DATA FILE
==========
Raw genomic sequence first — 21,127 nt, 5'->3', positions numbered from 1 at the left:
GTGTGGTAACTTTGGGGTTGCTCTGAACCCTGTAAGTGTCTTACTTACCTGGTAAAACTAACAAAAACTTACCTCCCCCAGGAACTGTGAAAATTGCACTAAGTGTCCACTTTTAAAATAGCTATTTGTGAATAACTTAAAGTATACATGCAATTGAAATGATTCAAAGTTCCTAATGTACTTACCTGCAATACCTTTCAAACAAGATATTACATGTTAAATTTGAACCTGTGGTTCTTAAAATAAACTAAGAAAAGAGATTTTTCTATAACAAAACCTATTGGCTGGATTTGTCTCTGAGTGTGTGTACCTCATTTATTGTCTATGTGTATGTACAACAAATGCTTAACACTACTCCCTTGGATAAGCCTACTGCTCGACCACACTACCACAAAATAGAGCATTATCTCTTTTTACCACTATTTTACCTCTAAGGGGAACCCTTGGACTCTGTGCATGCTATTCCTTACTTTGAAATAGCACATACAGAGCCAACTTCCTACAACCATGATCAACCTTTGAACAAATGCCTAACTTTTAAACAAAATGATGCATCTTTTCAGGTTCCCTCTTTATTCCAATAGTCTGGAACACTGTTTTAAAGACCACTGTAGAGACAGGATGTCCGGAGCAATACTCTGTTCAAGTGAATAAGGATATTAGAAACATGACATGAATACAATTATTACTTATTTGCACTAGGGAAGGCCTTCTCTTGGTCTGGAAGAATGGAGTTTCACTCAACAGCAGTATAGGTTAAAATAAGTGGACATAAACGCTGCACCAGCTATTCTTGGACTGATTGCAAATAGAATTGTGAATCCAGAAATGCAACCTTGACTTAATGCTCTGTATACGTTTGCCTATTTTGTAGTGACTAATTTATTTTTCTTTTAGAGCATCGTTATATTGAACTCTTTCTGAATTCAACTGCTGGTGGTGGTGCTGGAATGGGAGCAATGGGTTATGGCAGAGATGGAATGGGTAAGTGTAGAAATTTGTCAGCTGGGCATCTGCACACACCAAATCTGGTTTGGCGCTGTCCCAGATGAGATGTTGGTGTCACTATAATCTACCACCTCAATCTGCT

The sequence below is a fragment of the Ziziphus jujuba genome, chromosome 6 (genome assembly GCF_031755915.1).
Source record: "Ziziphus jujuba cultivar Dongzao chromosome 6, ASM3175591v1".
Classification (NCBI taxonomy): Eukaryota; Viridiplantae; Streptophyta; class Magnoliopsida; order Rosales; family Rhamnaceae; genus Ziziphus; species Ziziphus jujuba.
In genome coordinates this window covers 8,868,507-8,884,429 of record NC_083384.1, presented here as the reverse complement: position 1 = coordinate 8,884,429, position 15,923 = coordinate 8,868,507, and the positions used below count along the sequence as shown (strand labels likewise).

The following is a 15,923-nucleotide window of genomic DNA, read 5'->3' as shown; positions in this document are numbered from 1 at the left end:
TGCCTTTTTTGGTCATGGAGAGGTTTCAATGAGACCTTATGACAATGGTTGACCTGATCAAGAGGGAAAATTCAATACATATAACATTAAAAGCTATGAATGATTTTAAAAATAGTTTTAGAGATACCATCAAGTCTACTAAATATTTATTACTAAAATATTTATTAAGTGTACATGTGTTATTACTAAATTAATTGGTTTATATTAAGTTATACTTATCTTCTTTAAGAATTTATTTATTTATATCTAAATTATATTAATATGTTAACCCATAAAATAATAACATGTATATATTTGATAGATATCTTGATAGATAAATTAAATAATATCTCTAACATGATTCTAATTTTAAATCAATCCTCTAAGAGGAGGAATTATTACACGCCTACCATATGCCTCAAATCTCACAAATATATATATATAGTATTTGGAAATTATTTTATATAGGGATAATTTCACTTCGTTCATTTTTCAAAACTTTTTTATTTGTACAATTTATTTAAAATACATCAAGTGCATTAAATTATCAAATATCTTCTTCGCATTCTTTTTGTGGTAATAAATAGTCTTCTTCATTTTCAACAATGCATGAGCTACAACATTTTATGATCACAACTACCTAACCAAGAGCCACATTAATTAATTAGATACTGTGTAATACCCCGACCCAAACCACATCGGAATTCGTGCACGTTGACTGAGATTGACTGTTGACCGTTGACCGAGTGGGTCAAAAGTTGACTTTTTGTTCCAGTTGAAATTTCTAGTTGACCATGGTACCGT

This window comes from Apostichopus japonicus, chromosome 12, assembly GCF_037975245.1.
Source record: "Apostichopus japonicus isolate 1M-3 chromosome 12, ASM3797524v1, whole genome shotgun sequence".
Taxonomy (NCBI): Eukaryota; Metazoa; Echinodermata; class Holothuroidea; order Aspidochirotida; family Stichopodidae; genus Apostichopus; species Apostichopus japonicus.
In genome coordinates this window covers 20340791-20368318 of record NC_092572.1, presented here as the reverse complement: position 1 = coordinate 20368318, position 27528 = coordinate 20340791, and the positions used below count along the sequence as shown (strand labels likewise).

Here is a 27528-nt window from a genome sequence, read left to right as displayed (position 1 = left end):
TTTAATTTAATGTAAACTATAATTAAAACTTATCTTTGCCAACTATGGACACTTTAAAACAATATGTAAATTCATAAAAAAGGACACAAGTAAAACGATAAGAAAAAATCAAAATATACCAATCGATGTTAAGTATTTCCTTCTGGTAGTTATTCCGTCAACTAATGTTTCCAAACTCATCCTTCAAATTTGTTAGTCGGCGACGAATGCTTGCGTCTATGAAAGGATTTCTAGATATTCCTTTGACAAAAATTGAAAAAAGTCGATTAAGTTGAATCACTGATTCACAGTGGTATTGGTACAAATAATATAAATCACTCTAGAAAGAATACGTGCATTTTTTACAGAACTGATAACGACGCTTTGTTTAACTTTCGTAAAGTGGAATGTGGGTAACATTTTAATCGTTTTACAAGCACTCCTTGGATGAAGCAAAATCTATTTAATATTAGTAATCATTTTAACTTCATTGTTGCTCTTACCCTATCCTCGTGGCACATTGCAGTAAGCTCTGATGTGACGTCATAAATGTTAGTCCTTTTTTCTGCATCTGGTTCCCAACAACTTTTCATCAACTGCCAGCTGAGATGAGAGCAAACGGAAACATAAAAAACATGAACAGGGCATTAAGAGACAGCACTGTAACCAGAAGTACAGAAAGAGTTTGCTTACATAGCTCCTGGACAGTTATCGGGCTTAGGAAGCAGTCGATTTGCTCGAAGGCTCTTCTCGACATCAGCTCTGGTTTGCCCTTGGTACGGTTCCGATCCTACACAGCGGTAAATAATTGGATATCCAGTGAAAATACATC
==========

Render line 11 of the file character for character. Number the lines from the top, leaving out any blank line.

Taxonomy (NCBI): Eukaryota; Metazoa; Echinodermata; class Holothuroidea; order Aspidochirotida; family Stichopodidae; genus Apostichopus; species Apostichopus japonicus.